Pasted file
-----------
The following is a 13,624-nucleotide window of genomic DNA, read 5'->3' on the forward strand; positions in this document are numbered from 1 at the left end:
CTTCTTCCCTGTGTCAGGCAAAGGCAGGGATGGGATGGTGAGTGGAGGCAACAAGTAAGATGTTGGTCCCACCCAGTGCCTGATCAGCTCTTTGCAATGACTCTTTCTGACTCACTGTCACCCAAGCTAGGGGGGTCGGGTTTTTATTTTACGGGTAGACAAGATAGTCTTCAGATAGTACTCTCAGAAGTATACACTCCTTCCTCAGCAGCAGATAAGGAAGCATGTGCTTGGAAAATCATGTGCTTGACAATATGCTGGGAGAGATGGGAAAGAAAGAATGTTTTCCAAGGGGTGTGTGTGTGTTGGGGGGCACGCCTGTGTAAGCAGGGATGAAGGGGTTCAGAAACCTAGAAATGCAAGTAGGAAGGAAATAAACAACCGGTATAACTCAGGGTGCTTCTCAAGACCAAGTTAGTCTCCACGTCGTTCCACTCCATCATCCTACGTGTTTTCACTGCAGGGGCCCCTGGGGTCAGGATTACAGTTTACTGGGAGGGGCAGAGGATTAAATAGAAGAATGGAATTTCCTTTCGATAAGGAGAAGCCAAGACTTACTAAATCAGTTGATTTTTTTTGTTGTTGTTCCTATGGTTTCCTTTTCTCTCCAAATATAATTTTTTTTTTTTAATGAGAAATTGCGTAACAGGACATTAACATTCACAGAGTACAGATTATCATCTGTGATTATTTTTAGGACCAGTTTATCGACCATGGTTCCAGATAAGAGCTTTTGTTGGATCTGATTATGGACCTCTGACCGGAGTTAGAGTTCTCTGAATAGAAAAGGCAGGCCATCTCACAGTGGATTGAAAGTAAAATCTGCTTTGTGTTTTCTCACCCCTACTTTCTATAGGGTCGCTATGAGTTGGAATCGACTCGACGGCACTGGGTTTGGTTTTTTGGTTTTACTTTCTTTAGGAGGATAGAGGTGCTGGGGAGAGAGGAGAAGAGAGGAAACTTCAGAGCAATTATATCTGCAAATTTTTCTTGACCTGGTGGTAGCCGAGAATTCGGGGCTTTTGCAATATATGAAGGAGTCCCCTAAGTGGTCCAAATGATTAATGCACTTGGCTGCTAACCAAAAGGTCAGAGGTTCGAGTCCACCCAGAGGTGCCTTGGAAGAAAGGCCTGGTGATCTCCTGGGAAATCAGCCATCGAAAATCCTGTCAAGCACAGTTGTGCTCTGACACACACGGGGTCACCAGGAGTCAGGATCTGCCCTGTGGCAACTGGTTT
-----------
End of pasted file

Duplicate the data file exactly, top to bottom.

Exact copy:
The following is a 13,624-nucleotide window of genomic DNA, read 5'->3' on the forward strand; positions in this document are numbered from 1 at the left end:
CTTCTTCCCTGTGTCAGGCAAAGGCAGGGATGGGATGGTGAGTGGAGGCAACAAGTAAGATGTTGGTCCCACCCAGTGCCTGATCAGCTCTTTGCAATGACTCTTTCTGACTCACTGTCACCCAAGCTAGGGGGGTCGGGTTTTTATTTTACGGGTAGACAAGATAGTCTTCAGATAGTACTCTCAGAAGTATACACTCCTTCCTCAGCAGCAGATAAGGAAGCATGTGCTTGGAAAATCATGTGCTTGACAATATGCTGGGAGAGATGGGAAAGAAAGAATGTTTTCCAAGGGGTGTGTGTGTGTTGGGGGGCACGCCTGTGTAAGCAGGGATGAAGGGGTTCAGAAACCTAGAAATGCAAGTAGGAAGGAAATAAACAACCGGTATAACTCAGGGTGCTTCTCAAGACCAAGTTAGTCTCCACGTCGTTCCACTCCATCATCCTACGTGTTTTCACTGCAGGGGCCCCTGGGGTCAGGATTACAGTTTACTGGGAGGGGCAGAGGATTAAATAGAAGAATGGAATTTCCTTTCGATAAGGAGAAGCCAAGACTTACTAAATCAGTTGATTTTTTTTGTTGTTGTTCCTATGGTTTCCTTTTCTCTCCAAATATAATTTTTTTTTTTTAATGAGAAATTGCGTAACAGGACATTAACATTCACAGAGTACAGATTATCATCTGTGATTATTTTTAGGACCAGTTTATCGACCATGGTTCCAGATAAGAGCTTTTGTTGGATCTGATTATGGACCTCTGACCGGAGTTAGAGTTCTCTGAATAGAAAAGGCAGGCCATCTCACAGTGGATTGAAAGTAAAATCTGCTTTGTGTTTTCTCACCCCTACTTTCTATAGGGTCGCTATGAGTTGGAATCGACTCGACGGCACTGGGTTTGGTTTTTTGGTTTTACTTTCTTTAGGAGGATAGAGGTGCTGGGGAGAGAGGAGAAGAGAGGAAACTTCAGAGCAATTATATCTGCAAATTTTTCTTGACCTGGTGGTAGCCGAGAATTCGGGGCTTTTGCAATATATGAAGGAGTCCCCTAAGTGGTCCAAATGATTAATGCACTTGGCTGCTAACCAAAAGGTCAGAGGTTCGAGTCCACCCAGAGGTGCCTTGGAAGAAAGGCCTGGTGATCTCCTGGGAAATCAGCCATCGAAAATCCTGTCAAGCACAGTTGTGCTCTGACACACACGGGGTCACCAGGAGTCAGGATCTGCCCTGTGGCAACTGGTTT